O’Halleran Introduces Two Bipartisan Bills to Address Domestic Violence, Support Survivors
WASHINGTON – Today, Congressman Tom O’Halleran (D-AZ-01), a member of the Bipartisan Task Force to End Sexual Violence, introduced two bipartisan bills to address domestic violence and provide support for survivors in tribal communities.
With Congressman Tom Cole (R-OK-04), O’Halleran re-introduced the Native Youth and Tribal Officer Protection Act (NYTOPA): bipartisan legislation that ensures children and law enforcement officials in tribal communities are protected in instances of domestic violence.
Federal data indicates that over 55 percent of American Indian and Alaska Native women have experienced physical violence by an intimate partner, at far higher rates than the national average. Of those survivors, 97 percent reported being victimized by a non-Indian perpetrator. Currently, tribes can convict non-Indian perpetrators of protection order violations, domestic violence, and dating violence. However, under current law, children of survivors and law enforcement who risk their lives to save victims are not protected.
The Native Youth and Tribal Officer Protection Act extends current protections to children and law enforcement involved in domestic violence incidents on tribal lands.
“As a former police officer, I saw firsthand the devastating impacts of domestic violence on survivors and children, and the danger faced by law enforcement officers when responding to these violent incidents,” said O’Halleran. “I am proud to re-introduce this critical legislation to provide communities on tribal lands with the tools they need to protect children and first responders, and to bring those who perpetrate this kind of violence to justice.”
“In many cases of domestic violence in Indian Country, children, tribal officers, and those threatened with domestic violence are often not protected,” said Cole. “I am proud to join my colleagues in introducing this important legislation that closes several loopholes in the Violence Against Women Act. Indeed, the Native Youth and Tribal Officer Protection Act will be critical in ensuring no victims slip through the cracks.”
View text of the legislation HERE.
With Cole and Congressman Don Young (R-AK-At Large), O’Halleran also re-introduced the Securing Urgent Resources Vital to Indian Victim Empowerment (SURVIVE) Act—a bipartisan bill to provide legal, medical, and counseling resources to women and children in tribal communities who are survivors of domestic violence.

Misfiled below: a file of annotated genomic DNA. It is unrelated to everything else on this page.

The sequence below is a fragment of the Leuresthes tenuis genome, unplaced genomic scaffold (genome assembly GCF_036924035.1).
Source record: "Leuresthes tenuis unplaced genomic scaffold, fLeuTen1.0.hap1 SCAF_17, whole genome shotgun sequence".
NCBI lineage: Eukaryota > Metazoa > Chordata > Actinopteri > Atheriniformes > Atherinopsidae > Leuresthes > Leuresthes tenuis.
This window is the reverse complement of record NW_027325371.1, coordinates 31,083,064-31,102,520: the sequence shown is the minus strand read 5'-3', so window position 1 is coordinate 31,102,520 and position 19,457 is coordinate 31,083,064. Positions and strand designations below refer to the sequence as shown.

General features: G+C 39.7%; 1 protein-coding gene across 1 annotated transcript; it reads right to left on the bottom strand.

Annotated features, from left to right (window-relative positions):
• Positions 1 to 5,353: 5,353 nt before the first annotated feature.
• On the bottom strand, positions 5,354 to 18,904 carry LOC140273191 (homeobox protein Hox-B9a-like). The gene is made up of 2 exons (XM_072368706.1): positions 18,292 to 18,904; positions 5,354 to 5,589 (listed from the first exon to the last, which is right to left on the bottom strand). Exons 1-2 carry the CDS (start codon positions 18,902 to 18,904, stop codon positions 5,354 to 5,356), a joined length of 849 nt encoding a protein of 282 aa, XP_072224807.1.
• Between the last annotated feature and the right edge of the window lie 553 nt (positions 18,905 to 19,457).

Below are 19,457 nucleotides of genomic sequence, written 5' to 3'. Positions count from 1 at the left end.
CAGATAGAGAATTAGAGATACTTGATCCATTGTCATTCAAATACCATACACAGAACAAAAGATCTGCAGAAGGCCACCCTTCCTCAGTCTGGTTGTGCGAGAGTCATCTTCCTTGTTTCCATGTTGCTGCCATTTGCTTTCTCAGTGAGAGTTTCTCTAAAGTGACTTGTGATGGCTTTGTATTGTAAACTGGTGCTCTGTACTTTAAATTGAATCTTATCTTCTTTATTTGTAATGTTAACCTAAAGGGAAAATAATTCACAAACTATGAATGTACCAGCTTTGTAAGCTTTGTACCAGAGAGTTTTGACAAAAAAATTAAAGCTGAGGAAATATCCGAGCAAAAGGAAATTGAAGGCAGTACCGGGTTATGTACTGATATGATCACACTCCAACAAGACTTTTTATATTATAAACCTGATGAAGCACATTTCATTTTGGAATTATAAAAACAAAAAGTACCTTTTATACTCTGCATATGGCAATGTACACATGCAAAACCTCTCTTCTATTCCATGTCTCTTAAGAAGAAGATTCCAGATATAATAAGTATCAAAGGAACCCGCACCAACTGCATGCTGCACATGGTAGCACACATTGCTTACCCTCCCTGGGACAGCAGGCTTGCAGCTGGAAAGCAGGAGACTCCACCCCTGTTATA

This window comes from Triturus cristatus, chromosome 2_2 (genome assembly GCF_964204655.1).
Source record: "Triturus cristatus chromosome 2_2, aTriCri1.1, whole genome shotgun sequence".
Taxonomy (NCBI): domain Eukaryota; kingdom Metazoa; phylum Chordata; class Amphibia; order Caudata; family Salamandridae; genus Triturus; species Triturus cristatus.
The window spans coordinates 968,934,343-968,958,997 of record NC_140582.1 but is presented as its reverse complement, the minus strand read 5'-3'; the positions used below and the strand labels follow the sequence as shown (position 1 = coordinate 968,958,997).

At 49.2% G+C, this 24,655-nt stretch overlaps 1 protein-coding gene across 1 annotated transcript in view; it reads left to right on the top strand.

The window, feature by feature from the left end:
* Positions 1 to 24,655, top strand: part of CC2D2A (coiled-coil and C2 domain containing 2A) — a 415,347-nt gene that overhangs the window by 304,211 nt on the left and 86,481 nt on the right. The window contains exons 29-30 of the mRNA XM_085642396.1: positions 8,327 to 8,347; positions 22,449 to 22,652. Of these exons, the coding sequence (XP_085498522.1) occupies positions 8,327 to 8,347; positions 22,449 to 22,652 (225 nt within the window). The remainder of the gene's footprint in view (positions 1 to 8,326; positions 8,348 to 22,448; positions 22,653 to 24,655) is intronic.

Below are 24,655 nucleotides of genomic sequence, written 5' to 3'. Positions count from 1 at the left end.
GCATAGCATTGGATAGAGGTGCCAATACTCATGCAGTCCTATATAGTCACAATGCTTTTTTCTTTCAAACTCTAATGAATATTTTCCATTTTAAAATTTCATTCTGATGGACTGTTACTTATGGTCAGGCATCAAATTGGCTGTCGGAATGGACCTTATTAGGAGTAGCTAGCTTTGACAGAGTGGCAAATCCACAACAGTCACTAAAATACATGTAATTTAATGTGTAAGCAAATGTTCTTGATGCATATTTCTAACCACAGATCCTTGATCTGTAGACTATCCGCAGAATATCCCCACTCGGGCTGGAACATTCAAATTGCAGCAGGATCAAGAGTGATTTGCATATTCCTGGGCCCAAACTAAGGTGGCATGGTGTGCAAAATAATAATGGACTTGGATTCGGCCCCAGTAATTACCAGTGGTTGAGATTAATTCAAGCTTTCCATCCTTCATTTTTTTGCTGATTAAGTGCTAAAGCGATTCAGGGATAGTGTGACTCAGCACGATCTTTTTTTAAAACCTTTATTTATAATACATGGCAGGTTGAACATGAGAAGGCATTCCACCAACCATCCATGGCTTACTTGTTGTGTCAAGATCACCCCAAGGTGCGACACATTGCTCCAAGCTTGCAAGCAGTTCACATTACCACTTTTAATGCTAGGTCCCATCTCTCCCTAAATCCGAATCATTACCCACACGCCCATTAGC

American Indian and Alaska Native communities face some of the highest victimization rates in the country. However, it is estimated that less than 0.7 percent of the Crime Victim’s Fund (CVF) established by the Victims of Crime Act (VOCA) reaches tribes.
“With more women and children at home with their abusers over this past year, the coronavirus pandemic exacerbated many challenges already faced by survivors of domestic violence, and these impacts have disproportionately affected Native women,” said O’Halleran. “I’m proud to re-introduce my bipartisan SURVIVE Act to ensure that survivors in tribal communities can access the legal, medical, and counseling resources they need to stay safe and rebuild their lives.”
The SURVIVE Act creates a tribal grant program within the Department of Justice’s Office for Victims of Crime and requires a 5 percent allocation from the Crime Victims Fund (CVF) to be provided to Indian tribes.
"Countless families have faced the pervasive tragedy of domestic violence, and these numbers have only increased during the pandemic,” said Young. “The cycle of domestic violence hits our Indigenous communities especially hard. All too often, a lack of law enforcement, counseling, and legal services compounds the devastation of domestic violence in Alaska Native villages, making it even more challenging to leave violent situations. I am proud to help introduce the SURVIVE Act, which takes action to help women and children in tribal communities who have survived domestic violence. Through this legislation, we can ensure that survivors across our nation have the resources necessary to rebuild their lives. I ask my friends on both sides of the aisle to support this legislation and help get it across the finish line."
“As a group that faces some of the highest rates of crime, there is certainly an urgent need to provide resources for Native Americans and Alaska Native victims,” said Cole. “As we continue to work in lowering these tragic crime rates, it is critical that we also provide these victims of crimes access to victim assistance programs and services, as well as privacy protection and confidentiality services specific to these communities. I am proud to join my colleagues in introducing the SURVIVE Act that would allocate funds for these services in Indian Country.”
View text of the legislation HERE.